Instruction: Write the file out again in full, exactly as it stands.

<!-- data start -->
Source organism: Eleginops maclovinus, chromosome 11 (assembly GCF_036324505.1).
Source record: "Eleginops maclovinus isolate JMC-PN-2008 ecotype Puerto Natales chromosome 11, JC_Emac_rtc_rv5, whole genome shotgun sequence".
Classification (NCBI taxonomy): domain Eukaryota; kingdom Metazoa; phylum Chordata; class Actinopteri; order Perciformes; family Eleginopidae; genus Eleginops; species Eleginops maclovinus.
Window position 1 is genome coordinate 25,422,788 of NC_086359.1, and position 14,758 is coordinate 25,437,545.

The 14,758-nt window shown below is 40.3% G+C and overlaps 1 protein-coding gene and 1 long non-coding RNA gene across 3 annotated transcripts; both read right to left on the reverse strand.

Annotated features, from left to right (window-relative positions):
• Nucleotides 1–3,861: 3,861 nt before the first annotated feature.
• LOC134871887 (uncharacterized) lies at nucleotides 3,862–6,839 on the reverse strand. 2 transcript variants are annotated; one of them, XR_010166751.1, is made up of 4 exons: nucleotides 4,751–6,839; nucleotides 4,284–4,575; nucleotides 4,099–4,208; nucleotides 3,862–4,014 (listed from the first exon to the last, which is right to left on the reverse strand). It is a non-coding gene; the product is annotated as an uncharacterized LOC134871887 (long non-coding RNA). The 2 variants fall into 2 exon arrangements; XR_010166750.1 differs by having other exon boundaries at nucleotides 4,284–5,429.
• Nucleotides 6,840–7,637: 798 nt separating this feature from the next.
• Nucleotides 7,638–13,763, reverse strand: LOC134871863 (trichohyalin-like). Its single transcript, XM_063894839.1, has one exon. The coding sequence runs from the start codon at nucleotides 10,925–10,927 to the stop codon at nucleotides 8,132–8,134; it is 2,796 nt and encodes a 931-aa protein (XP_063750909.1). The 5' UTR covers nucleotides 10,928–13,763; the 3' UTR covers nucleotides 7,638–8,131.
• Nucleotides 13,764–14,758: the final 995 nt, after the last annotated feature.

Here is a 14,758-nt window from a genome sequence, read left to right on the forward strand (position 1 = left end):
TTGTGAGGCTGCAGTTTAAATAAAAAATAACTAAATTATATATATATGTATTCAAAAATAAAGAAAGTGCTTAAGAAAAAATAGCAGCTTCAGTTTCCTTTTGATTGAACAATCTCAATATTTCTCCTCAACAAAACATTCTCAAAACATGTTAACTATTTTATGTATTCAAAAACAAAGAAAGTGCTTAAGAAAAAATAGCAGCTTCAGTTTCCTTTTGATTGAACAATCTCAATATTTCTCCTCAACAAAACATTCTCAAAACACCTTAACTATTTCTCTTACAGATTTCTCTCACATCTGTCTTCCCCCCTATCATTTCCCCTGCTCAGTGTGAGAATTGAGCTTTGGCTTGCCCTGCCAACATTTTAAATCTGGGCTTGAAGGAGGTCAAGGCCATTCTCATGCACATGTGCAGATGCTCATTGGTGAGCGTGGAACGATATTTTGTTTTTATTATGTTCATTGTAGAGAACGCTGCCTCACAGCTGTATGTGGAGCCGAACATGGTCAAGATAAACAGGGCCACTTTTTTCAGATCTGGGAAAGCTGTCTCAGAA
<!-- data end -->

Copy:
Source organism: Eleginops maclovinus, chromosome 11 (assembly GCF_036324505.1).
Source record: "Eleginops maclovinus isolate JMC-PN-2008 ecotype Puerto Natales chromosome 11, JC_Emac_rtc_rv5, whole genome shotgun sequence".
Classification (NCBI taxonomy): domain Eukaryota; kingdom Metazoa; phylum Chordata; class Actinopteri; order Perciformes; family Eleginopidae; genus Eleginops; species Eleginops maclovinus.
Window position 1 is genome coordinate 25,422,788 of NC_086359.1, and position 14,758 is coordinate 25,437,545.

The 14,758-nt window shown below is 40.3% G+C and overlaps 1 protein-coding gene and 1 long non-coding RNA gene across 3 annotated transcripts; both read right to left on the reverse strand.

Annotated features, from left to right (window-relative positions):
• Nucleotides 1–3,861: 3,861 nt before the first annotated feature.
• LOC134871887 (uncharacterized) lies at nucleotides 3,862–6,839 on the reverse strand. 2 transcript variants are annotated; one of them, XR_010166751.1, is made up of 4 exons: nucleotides 4,751–6,839; nucleotides 4,284–4,575; nucleotides 4,099–4,208; nucleotides 3,862–4,014 (listed from the first exon to the last, which is right to left on the reverse strand). It is a non-coding gene; the product is annotated as an uncharacterized LOC134871887 (long non-coding RNA). The 2 variants fall into 2 exon arrangements; XR_010166750.1 differs by having other exon boundaries at nucleotides 4,284–5,429.
• Nucleotides 6,840–7,637: 798 nt separating this feature from the next.
• Nucleotides 7,638–13,763, reverse strand: LOC134871863 (trichohyalin-like). Its single transcript, XM_063894839.1, has one exon. The coding sequence runs from the start codon at nucleotides 10,925–10,927 to the stop codon at nucleotides 8,132–8,134; it is 2,796 nt and encodes a 931-aa protein (XP_063750909.1). The 5' UTR covers nucleotides 10,928–13,763; the 3' UTR covers nucleotides 7,638–8,131.
• Nucleotides 13,764–14,758: the final 995 nt, after the last annotated feature.

Here is a 14,758-nt window from a genome sequence, read left to right on the forward strand (position 1 = left end):
TTGTGAGGCTGCAGTTTAAATAAAAAATAACTAAATTATATATATATGTATTCAAAAATAAAGAAAGTGCTTAAGAAAAAATAGCAGCTTCAGTTTCCTTTTGATTGAACAATCTCAATATTTCTCCTCAACAAAACATTCTCAAAACATGTTAACTATTTTATGTATTCAAAAACAAAGAAAGTGCTTAAGAAAAAATAGCAGCTTCAGTTTCCTTTTGATTGAACAATCTCAATATTTCTCCTCAACAAAACATTCTCAAAACACCTTAACTATTTCTCTTACAGATTTCTCTCACATCTGTCTTCCCCCCTATCATTTCCCCTGCTCAGTGTGAGAATTGAGCTTTGGCTTGCCCTGCCAACATTTTAAATCTGGGCTTGAAGGAGGTCAAGGCCATTCTCATGCACATGTGCAGATGCTCATTGGTGAGCGTGGAACGATATTTTGTTTTTATTATGTTCATTGTAGAGAACGCTGCCTCACAGCTGTATGTGGAGCCGAACATGGTCAAGATAAACAGGGCCACTTTTTTCAGATCTGGGAAAGCTGTCTCAGAA